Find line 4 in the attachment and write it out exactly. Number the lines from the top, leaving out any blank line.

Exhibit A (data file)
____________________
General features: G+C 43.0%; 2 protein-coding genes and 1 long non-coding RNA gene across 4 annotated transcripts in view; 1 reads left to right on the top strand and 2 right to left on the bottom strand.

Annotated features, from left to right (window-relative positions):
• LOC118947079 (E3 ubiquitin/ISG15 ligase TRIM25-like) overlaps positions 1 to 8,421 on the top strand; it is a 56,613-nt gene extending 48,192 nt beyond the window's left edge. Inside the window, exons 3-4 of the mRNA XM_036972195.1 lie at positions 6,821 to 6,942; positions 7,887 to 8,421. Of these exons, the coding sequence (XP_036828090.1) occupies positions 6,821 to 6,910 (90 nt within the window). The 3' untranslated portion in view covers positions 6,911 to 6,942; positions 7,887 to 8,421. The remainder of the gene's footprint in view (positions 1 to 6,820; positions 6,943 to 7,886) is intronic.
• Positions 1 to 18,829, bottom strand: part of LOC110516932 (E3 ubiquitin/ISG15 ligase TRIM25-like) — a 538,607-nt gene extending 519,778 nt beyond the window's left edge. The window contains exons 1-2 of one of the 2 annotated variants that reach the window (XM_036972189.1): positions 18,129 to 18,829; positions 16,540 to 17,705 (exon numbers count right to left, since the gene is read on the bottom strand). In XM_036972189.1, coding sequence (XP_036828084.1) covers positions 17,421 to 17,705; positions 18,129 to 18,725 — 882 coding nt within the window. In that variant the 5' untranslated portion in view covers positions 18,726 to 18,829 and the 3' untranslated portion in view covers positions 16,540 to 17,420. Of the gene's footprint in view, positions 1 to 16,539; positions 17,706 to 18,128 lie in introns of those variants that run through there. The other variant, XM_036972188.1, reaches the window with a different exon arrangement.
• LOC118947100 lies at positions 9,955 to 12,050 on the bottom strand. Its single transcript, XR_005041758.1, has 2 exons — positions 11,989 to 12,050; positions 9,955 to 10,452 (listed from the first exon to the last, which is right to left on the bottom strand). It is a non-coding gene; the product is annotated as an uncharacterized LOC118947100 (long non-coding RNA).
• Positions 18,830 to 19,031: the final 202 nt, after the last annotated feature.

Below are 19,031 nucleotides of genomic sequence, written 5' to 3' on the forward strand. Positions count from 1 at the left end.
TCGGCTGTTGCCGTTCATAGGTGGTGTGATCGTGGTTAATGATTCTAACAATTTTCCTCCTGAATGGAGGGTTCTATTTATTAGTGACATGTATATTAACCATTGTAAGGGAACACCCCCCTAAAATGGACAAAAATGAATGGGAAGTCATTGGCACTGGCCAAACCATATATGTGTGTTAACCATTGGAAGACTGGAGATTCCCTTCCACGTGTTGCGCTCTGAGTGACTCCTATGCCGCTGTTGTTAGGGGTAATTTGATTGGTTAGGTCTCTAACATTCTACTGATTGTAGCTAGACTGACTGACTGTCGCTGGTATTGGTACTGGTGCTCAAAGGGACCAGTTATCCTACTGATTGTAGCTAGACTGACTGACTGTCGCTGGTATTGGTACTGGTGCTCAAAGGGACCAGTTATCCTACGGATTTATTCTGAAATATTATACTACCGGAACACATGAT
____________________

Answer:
• Positions 1 to 18,829, bottom strand: part of LOC110516932 (E3 ubiquitin/ISG15 ligase TRIM25-like) — a 538,607-nt gene extending 519,778 nt beyond the window's left edge. The window contains exons 1-2 of one of the 2 annotated variants that reach the window (XM_036972189.1): positions 18,129 to 18,829; positions 16,540 to 17,705 (exon numbers count right to left, since the gene is read on the bottom strand). In XM_036972189.1, coding sequence (XP_036828084.1) covers positions 17,421 to 17,705; positions 18,129 to 18,725 — 882 coding nt within the window. In that variant the 5' untranslated portion in view covers positions 18,726 to 18,829 and the 3' untranslated portion in view covers positions 16,540 to 17,420. Of the gene's footprint in view, positions 1 to 16,539; positions 17,706 to 18,128 lie in introns of those variants that run through there. The other variant, XM_036972188.1, reaches the window with a different exon arrangement.